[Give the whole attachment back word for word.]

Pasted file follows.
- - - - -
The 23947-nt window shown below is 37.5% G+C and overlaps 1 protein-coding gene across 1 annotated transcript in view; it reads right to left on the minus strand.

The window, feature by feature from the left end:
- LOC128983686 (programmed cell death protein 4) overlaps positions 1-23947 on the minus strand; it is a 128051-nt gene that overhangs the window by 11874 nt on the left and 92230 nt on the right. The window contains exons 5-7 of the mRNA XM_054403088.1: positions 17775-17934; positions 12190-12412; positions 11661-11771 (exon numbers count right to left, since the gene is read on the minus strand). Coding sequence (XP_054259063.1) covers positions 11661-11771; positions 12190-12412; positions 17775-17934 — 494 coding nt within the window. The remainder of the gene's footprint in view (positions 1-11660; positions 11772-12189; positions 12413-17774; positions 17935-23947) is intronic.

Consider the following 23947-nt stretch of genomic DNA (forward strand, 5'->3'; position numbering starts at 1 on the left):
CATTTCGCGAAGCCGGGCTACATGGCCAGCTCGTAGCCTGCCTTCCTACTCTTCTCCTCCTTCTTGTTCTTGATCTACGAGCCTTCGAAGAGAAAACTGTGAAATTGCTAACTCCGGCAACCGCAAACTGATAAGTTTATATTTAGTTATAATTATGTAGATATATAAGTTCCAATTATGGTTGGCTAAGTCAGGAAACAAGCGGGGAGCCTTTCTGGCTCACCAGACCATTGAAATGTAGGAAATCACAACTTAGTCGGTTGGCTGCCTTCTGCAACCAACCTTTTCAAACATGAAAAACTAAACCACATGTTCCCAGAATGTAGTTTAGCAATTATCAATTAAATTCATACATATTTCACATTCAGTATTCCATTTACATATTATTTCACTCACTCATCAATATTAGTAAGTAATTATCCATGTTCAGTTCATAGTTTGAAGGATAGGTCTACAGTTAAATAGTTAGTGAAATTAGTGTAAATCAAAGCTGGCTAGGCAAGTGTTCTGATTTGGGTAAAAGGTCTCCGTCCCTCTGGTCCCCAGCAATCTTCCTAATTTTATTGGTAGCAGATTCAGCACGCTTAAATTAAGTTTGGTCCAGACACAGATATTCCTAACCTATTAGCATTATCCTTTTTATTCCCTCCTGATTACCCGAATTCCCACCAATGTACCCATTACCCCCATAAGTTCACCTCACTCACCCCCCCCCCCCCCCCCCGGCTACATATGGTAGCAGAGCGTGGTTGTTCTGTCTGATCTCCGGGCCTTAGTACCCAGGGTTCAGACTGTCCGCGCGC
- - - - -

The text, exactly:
The 23947-nt window shown below is 37.5% G+C and overlaps 1 protein-coding gene across 1 annotated transcript in view; it reads right to left on the minus strand.

The window, feature by feature from the left end:
- LOC128983686 (programmed cell death protein 4) overlaps positions 1-23947 on the minus strand; it is a 128051-nt gene that overhangs the window by 11874 nt on the left and 92230 nt on the right. The window contains exons 5-7 of the mRNA XM_054403088.1: positions 17775-17934; positions 12190-12412; positions 11661-11771 (exon numbers count right to left, since the gene is read on the minus strand). Coding sequence (XP_054259063.1) covers positions 11661-11771; positions 12190-12412; positions 17775-17934 — 494 coding nt within the window. The remainder of the gene's footprint in view (positions 1-11660; positions 11772-12189; positions 12413-17774; positions 17935-23947) is intronic.

Consider the following 23947-nt stretch of genomic DNA (forward strand, 5'->3'; position numbering starts at 1 on the left):
CATTTCGCGAAGCCGGGCTACATGGCCAGCTCGTAGCCTGCCTTCCTACTCTTCTCCTCCTTCTTGTTCTTGATCTACGAGCCTTCGAAGAGAAAACTGTGAAATTGCTAACTCCGGCAACCGCAAACTGATAAGTTTATATTTAGTTATAATTATGTAGATATATAAGTTCCAATTATGGTTGGCTAAGTCAGGAAACAAGCGGGGAGCCTTTCTGGCTCACCAGACCATTGAAATGTAGGAAATCACAACTTAGTCGGTTGGCTGCCTTCTGCAACCAACCTTTTCAAACATGAAAAACTAAACCACATGTTCCCAGAATGTAGTTTAGCAATTATCAATTAAATTCATACATATTTCACATTCAGTATTCCATTTACATATTATTTCACTCACTCATCAATATTAGTAAGTAATTATCCATGTTCAGTTCATAGTTTGAAGGATAGGTCTACAGTTAAATAGTTAGTGAAATTAGTGTAAATCAAAGCTGGCTAGGCAAGTGTTCTGATTTGGGTAAAAGGTCTCCGTCCCTCTGGTCCCCAGCAATCTTCCTAATTTTATTGGTAGCAGATTCAGCACGCTTAAATTAAGTTTGGTCCAGACACAGATATTCCTAACCTATTAGCATTATCCTTTTTATTCCCTCCTGATTACCCGAATTCCCACCAATGTACCCATTACCCCCATAAGTTCACCTCACTCACCCCCCCCCCCCCCCCCCGGCTACATATGGTAGCAGAGCGTGGTTGTTCTGTCTGATCTCCGGGCCTTAGTACCCAGGGTTCAGACTGTCCGCGCGC